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Ted Cat

I was probably about 5 years old. Walking home hand in hand with my mum from school, grazed knees and what at the beginning of the day had been a neat plait in my hair. Out of nowhere, mum let out a shriek, let go of my hand and ran ahead to something lying deadly still in the road. It was our beloved cat; Bill. Dead. Stone cold dead.
We had two cats, Bill and Ted, my brother had named them after the movie, everyone found their names funny- it was funny, but then this really wasn’t. Mum fell to her knees on the pavement and cried uncontrollably, shaking her head, running her hands over her thick dark hair, searching for some kind of sense. I wasn’t sure what I was more upset about. I bit down on my lip. My brother appeared in a haze out of nowhere, and we carried poor Bill back to the house, put him in the garden shed in a towel, and then a bag, and waited for my dad to come home from work. Bill was mums favourite. He was flirtatious, charming, animated. Ted was the quiet, sensitive, constant one. I told mum it was ok, we still had Ted, but it didn’t stop any tears. Maybe Ted cat wasn’t enough on his own. I asked if I could go and visit Bill in the shed.
Dad returned from work, and again I asked to go and see Bill in the shed. I began to feel consumed by what had happened to Bill, and the reaction it had caused from my family, and I wanted to look at him again and again, I lost count of how many times my dad took me to the shed to see poor Bill, before we dug a hole in the garden and put him to rest. Ted cat didn’t get much attention at this time, I think my mum looked at him as a reminder of what she didn’t have. My dad recalls this time now as me being ‘obsessed with the dead cat’.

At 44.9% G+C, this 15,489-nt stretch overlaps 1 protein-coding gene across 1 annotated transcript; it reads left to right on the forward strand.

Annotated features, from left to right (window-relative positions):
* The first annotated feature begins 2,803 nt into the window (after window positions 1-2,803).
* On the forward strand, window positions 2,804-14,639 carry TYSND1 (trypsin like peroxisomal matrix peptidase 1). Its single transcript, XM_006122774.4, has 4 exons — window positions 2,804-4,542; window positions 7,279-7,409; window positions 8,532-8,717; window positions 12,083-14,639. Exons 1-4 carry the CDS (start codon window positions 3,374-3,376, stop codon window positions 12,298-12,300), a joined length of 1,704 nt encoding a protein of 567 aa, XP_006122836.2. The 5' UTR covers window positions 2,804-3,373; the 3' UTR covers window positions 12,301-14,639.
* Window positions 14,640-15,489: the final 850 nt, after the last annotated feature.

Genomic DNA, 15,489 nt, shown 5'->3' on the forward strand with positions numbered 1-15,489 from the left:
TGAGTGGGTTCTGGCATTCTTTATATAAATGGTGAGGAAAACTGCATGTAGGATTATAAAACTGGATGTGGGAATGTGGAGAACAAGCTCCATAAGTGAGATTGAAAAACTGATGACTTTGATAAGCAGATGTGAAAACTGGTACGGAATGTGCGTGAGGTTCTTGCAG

My dad has always been extremely gentle to all living things. I remember him putting my pet rat Reggie to sleep after we had done all we could for him. He went into the garden shed afterwards and cried into his tool box, so we wouldn’t see. Our garden was a graveyard for our pets, mostly ones my brother had bought without permission, that then got handed down to me much to my uncontrollable excitement. Like the Teenage Mutant Hero Turtles T-shirt I wouldn’t take off. I’d like to think their resting bodies fertilised the many fruit trees I remember in that garden. My favourite house.

It’s the mid 90’s, in a rush for school, and my sister is knocking back the milk at the bottom of her cereal bowl before taking me in her lilac Mini to school as she did every morning. I go to feed my fish on the way out and notice one upside down at the top of the tank. I cry. I want to bury it in the garden. There isn’t time, and my sister is trying her best to make me feel better in the small amount of time we have to deal with what to a seven year old is the end of the world. She says we are gunna send it back to the sea to be free with the other fish. Poor Flotsom fish spins around the toilet as I watch in horror as he is sucked away. Ted cat looks at us confused from the arm of the sofa, one eye open. I go to school feeling sick and think about it all day.